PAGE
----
An interesting man, who got off to a flying start in 1965 when his first, self-titled, album was produced by Noel Paul Stookey, of Peter, Paul & Mary. Bok plays six- and 12-string guitar and a six-string fretted cello that he calls a “cellamba.” He’s also a folklorist, song-collector and woodcarver. Whether or not he actually speaks the languages, he can sing folk songs in their original Italian, Spanish, Portuguese, Gaelic, Mongolian and Québécois (Quebec French is about as close to French French as modern English to Shakespearian).

         With minimal digging, I came up with five versions of Bay of Fundy, all distinctly different but immensely enjoyable.

         Bok sings in a gorgeous baritone, sometimes growly, sometimes mellowing out to the smoothness of molasses. It fits his own lyrics perfectly, a match made in Maritimes heaven.


         Has there a song been written that the Unthanks couldn’t sing and sing beautifully? There are any number of contemporary pieces that I’d love to turn them loose on, starting with Bruce Springsteen’s Thunder Road. Seriously. I think that would be epic.

         So… I never thought I’d find myself saying this but I like the Unthanks’ version of Bay of Fundy the least. Which is not to say I don’t like it – I do, very much. Their interpretation is pretty much flawless with their slightly flattened Geordie vowels underscoring the bleakness of some of the words.

         But for my money, it’s over-produced. The backing instruments are too lush. The Folk Radio website calls it “their most cinematic to date”. And therein lies the problem. With a simpler arrangement, I might find it as irresistible as Colin does. I’d love to hear Becky and Rachel Unthank perform it live with less going on behind them.


         Less is more for Folly Bridge, a British trio – Ian Giles, Graham Metcalfe and Claire Lloyd, who I believe is Ian’s sister. Sadly, they no longer perform together. Their rendition of Bay of Fundy is a cappella, with soaring, intertwining harmonies. It’s quite lovely.


         But now for something completely different – the Cache Valley Drifters, a California-based bluegrass band, formed in 1972 by Bill Griffin, Mike Mullins, Tom Lee and Wally Barnick.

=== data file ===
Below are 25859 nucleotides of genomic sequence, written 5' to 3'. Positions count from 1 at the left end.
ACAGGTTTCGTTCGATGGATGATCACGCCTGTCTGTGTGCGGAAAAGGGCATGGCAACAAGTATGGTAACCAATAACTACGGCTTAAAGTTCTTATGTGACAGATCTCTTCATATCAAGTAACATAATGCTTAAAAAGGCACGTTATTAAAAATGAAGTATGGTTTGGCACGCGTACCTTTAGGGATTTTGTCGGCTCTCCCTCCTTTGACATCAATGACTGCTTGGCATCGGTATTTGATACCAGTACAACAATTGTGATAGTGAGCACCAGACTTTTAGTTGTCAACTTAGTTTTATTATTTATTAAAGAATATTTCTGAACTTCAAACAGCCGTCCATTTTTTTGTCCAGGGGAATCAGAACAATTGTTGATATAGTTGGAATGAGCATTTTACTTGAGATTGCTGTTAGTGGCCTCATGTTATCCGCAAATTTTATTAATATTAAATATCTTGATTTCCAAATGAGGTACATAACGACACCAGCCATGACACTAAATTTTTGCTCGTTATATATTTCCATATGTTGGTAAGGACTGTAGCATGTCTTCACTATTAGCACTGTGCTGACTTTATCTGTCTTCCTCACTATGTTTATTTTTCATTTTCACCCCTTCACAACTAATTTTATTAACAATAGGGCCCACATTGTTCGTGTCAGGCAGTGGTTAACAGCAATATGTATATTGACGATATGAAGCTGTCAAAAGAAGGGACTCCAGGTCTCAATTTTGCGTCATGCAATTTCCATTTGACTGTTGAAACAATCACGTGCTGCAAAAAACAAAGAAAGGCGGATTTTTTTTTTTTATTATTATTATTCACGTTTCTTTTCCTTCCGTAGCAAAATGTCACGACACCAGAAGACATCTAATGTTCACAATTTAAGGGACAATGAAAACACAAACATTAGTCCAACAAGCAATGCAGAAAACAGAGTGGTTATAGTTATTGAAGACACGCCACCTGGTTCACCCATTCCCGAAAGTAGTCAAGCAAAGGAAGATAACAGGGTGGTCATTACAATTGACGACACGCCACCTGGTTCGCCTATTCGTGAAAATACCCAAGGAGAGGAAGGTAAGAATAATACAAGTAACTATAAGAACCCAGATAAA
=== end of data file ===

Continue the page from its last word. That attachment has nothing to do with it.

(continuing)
What’s an outfit like this doing with a song like that? Making it work, that’s what. Theirs is a more up-tempo version with an almost C&W swing to it, and a mandolin reminiscent of Dave Swarbrick’s. It might not quite fit the mood of the song but I lot.


         And finally to another interesting man – Bill Destler. Or, to be formal, Dr William Wallace Destler, former president of the Rochester Insitute of Technology in upstate New York, one-time provost and a senior vice president at the University of Maryland, dean of its college of engineering and a professor of electrical engineering. His PhD thesis  examined “high-power microwave sources and advanced accelerator technologies”.

         Destler collects hybrid and electric cars (he has three) and antique banjos (he has upwards of 160).  He’s also a founding member of the Baltimore Folk Music Society and describes himself as “an amateur folk musician”.

           An extremely good one. He’s put out a couple of albums and his repertoire includes Bay of Fundy. Destler has a light, pure voice – quite a contrast to Gordon Bok – and with his own guitar accompaniment his performance is simple, straightforward, enchanting.



** And now for the editor's bonus, Gordon Bok singing Three Score and Ten


Bill Taylor

Actually written by Gordon Bok, as has been pointed out, in 1967, not '75. I stand corrected.

Michael T Mace

Takes a big man to place the credit to its rightful owner...

Sharyn Dimmick